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Track of Hurricane Charley, August 9-15, 2004
Courtesy of USGS based on data from the National Weather Service

Hurricane Movement

How do we know which way a hurricane will go? Forecasters track hurricane movements and predict where the storms will travel as well as when and where they will reach land. While each storm will make its own path, the movement of every hurricane is affected by a combination of the factors described below.

Hurricanes are steered by global winds. These winds, called trade winds, blow from east to west in the tropics. They carry hurricanes and other tropical storms from east to west. In the Atlantic, storms are carried by the trade winds from the coast of Africa where they typically form westward to the Caribbean and North American coasts. When the trade winds are strong it is easier to predict where the storm will travel. When they are weak it's more difficult.

After a hurricane crosses an ocean and reaches a continent, the trade winds weaken. This means that the Coriolis Effect has more of an impact on where the storm goes. In the Northern Hemisphere the Coriolis Effect can cause a tropical storm to curve northward.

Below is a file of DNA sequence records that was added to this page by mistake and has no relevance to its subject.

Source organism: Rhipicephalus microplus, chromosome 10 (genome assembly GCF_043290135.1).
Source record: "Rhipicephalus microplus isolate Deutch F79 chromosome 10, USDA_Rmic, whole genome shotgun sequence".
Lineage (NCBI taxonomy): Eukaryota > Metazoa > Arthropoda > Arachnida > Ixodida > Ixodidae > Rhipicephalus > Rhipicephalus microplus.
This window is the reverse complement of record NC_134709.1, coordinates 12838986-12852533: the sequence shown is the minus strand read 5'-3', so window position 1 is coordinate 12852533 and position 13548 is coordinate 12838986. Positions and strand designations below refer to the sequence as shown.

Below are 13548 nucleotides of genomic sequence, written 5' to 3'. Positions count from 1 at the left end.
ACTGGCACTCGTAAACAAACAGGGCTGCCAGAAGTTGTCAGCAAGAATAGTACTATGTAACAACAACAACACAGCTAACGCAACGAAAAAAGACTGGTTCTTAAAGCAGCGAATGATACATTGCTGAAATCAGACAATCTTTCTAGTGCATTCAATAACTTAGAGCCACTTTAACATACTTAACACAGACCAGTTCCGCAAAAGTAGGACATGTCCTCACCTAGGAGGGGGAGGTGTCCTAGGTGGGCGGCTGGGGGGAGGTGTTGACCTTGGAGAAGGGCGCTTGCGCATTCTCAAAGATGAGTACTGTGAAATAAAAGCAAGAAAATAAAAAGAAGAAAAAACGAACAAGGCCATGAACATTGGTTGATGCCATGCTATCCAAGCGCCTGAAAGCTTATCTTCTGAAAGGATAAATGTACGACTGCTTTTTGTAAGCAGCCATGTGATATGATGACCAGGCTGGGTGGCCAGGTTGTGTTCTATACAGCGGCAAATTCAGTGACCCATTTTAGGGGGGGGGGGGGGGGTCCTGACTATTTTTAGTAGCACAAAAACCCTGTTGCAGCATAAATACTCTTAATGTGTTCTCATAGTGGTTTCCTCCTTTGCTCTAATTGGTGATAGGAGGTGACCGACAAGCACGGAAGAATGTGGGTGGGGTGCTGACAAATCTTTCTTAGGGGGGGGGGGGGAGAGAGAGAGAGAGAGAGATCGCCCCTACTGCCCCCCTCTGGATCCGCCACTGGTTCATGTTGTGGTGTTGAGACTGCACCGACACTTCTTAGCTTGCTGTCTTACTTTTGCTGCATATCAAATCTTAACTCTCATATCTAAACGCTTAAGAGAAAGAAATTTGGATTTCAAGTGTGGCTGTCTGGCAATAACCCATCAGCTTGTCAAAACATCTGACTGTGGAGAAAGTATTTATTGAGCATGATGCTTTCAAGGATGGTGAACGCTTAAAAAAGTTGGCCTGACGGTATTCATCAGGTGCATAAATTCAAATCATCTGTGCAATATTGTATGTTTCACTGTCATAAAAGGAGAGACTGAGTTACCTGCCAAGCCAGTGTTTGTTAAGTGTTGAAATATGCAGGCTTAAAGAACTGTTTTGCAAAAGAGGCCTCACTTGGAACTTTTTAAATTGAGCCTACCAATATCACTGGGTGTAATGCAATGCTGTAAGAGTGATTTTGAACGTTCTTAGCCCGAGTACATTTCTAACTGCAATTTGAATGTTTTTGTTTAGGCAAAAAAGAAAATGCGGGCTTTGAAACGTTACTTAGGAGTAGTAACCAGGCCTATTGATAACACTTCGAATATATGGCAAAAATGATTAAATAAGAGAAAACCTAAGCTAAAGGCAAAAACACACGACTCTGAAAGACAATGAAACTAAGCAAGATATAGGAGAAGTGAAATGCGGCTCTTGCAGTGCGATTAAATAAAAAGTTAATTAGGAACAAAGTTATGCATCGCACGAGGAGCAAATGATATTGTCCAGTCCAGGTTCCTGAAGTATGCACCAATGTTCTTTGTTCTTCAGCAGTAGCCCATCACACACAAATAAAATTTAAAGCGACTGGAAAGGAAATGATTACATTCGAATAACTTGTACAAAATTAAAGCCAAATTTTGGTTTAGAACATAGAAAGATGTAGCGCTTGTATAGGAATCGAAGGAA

When a storm starts to move northward, it leaves the trade winds and moves into the westerlies, the west to east global wind found at mid-latitudes. Because the westerlies move in the opposite direction from trade winds, the hurricane can reverse direction and move east as it travels north.

High pressure systems can also affect the path of storms. In the Atlantic Ocean, the Bermuda High affects the path of hurricanes. When the storms are carried west by the trade winds, they are pushed north around the edge of the high pressure area.

Although these factors add up to a typical hurricane path that travels west and then bends poleward, there are other factors that affect a hurricane's path and complex hurricane tracks are common too.

Last modified March 31, 2009 by Lisa Gardiner.

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